Can't tell the difference between an appraised value vs market value? Keep reading for a breakdown of the two.
Are you curious about how to determine the home value of your current home or the home you want to purchase?
To use a metaphor, home value is closer to an op fen-air bazaar with negotiations and price haggling rather than a discount store with fixed sticker prices. Moreover, a home’s value changes over time—and if you want to better understand how to increase home value, it is important to know that it is most clearly illustrated by what a potential buyer is willing to pay for it.
In the absence of closing on a sale, however, property value is ultimately an estimate. And that estimate can change depending on who calculates it and what they base those calculations on.
Below we’ll address the difference between the two most common approaches to evaluating your home’s value and how a residential leaseback agreement can help you get there.
Let’s start with the basics: is appraisal value the same as market value?
No. And one of the main differences between appraised and fair market value revolves around who provides you with the estimate, and what their legal role is.
Two main parties can play a role in estimating a home’s worth:
Regardless of who conducts an appraisal, the process may involve reviewing market trends, neighborhood characteristics, detailed site visits, and measurements to complement a comparative market analysis.
Market value is generally considered the foundation for setting a listing price for the seller. For most buyers, however, appraisal value is key for unlocking a mortgage loan.
Ideally, lenders want to find buyers who will pay their mortgage in full and on time until their debt is repaid. If that plan falls through, the loan is secured by the property itself, and the lender can foreclose on the property and resell it to recoup their lost mortgage payments.
In this scenario, lenders want to know that they’ll be able to sell the property for enough money to offset the lost loan payments (and the legal and administrative costs of putting a house back on the market). This is why it’s unwise for lenders to loan more money than a house is worth—even if the potential buyer is willing to pay a premium in a tight housing market or during a bidding war.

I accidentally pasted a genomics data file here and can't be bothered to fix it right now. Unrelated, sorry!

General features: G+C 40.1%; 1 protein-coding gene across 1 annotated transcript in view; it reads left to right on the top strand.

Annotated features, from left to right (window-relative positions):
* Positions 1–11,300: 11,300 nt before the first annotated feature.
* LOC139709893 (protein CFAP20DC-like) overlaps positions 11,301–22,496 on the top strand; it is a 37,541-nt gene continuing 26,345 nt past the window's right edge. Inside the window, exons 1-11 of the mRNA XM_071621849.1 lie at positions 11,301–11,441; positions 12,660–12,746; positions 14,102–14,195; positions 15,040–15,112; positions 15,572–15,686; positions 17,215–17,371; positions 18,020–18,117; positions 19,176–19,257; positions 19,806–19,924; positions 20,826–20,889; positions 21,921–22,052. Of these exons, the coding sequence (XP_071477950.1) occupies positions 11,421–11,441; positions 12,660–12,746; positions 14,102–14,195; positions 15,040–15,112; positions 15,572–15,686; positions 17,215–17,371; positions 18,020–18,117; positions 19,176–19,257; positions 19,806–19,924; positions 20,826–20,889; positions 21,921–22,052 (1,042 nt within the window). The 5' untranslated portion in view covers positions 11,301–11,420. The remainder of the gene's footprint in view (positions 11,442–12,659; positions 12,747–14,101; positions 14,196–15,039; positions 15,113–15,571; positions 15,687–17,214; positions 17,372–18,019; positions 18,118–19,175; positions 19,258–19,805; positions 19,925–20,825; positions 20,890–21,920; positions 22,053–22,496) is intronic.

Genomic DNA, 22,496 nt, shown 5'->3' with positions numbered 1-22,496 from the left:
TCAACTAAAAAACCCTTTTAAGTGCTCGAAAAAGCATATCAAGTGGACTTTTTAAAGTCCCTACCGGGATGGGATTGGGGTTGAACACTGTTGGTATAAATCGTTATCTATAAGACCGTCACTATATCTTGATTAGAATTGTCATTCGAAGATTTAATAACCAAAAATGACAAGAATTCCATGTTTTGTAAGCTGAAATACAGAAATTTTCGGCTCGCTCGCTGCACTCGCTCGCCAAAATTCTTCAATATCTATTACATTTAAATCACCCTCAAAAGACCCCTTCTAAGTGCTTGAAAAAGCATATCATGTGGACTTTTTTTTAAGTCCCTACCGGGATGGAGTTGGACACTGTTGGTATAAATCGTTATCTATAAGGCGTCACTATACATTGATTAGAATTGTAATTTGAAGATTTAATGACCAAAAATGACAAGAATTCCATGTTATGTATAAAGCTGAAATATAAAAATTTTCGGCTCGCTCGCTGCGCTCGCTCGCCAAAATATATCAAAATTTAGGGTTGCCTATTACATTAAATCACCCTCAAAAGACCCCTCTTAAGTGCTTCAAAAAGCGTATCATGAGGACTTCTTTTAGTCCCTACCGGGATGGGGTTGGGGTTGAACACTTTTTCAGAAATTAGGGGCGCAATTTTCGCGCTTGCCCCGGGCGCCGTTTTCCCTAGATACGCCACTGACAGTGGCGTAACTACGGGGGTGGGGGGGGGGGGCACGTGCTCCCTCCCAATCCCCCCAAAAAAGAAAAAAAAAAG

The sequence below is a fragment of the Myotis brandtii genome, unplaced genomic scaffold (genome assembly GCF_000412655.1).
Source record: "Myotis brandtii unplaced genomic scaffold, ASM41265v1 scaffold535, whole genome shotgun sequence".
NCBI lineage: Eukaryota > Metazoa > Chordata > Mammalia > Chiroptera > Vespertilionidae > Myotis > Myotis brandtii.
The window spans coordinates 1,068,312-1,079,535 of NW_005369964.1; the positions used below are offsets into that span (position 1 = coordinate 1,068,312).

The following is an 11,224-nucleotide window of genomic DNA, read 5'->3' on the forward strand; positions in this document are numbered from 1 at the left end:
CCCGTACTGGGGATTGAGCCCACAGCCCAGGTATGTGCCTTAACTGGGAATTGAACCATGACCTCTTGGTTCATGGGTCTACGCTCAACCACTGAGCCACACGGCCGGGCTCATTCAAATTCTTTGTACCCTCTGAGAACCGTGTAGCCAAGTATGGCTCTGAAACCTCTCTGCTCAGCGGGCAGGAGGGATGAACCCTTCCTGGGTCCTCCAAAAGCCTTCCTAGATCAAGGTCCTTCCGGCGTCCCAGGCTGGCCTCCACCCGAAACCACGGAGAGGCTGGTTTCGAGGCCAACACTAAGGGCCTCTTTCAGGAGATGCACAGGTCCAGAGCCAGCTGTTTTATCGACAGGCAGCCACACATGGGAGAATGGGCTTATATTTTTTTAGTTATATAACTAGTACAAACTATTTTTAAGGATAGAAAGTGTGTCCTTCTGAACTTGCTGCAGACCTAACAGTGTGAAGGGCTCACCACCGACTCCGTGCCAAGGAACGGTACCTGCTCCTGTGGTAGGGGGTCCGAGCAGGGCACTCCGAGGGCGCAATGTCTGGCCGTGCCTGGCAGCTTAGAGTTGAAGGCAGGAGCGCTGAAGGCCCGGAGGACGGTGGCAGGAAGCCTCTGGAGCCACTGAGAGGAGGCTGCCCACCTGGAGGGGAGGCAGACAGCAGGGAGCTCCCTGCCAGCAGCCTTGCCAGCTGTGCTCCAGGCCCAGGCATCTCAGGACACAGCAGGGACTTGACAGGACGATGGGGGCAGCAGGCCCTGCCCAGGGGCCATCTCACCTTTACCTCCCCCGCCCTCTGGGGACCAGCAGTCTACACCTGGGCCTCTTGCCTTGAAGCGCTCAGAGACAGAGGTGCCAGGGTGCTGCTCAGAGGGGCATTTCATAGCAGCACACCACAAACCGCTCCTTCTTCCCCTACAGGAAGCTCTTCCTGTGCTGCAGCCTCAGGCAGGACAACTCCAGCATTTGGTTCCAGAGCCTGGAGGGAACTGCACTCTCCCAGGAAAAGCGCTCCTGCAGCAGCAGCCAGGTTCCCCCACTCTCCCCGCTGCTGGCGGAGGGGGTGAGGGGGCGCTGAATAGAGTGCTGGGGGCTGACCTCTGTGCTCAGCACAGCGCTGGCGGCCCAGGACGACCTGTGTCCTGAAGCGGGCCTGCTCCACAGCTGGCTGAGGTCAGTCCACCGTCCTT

With that in mind, traditional lenders limit the amount of a mortgage loan to a percentage of the appraised value (usually 80% to 97%), which is the loan-to-value ratio (LTV). The remainder is paid directly by the buyer’s down payment.
Since lenders calculate value based on the lesser of the appraised value or sales price, that means an appraised value lower than market value could result in a buyer:
In a balanced housing market, appraisals often come in close to or a bit over the selling price. Currently, the US is gradually coming out of a hot seller’s market where the number of buyers outpaced available homes significantly. This has resulted in:
Over the past several years, it’s been more common for appraised values to come in under sale prices. Many buyers have had to pay out of pocket to make up the difference, or lost their deposits after walking away from a sale they couldn’t finance.
Buying a home can be the largest financial investment of your life, but it’s one that most people don’t know how to take full advantage of. You need a home to live in, after all, so you have to choose between the money or the property—right?
Not so. With Truehold's Sale-Leaseback, you can complete a sale on your property and turn your home equity into cash without moving. Instead of a mortgage payment plus major repairs and maintenance, your monthly housing cost will be reduced to an agreed upon rent and any utilities.
No more worrying every time the weather turns, or shopping around for a replacement when an appliance gives out. With Truehold, you can free up money for travel, pay down debts, or invest in a new business, all while staying in your current home. To learn more and get a value estimate, reach out to one of our advisors to get started today.
1. The Balance. What Is a Maximum Loan-to-Value (LTV) Ratio? https://www.thebalancemoney.com/maximum-loan-to-value-ratio-5204567
2. Forbes Advisor. Should You Pay Above The Appraised Value Of A House? https://www.forbes.com/advisor/mortgages/should-you-pay-above-the-appraised-value/
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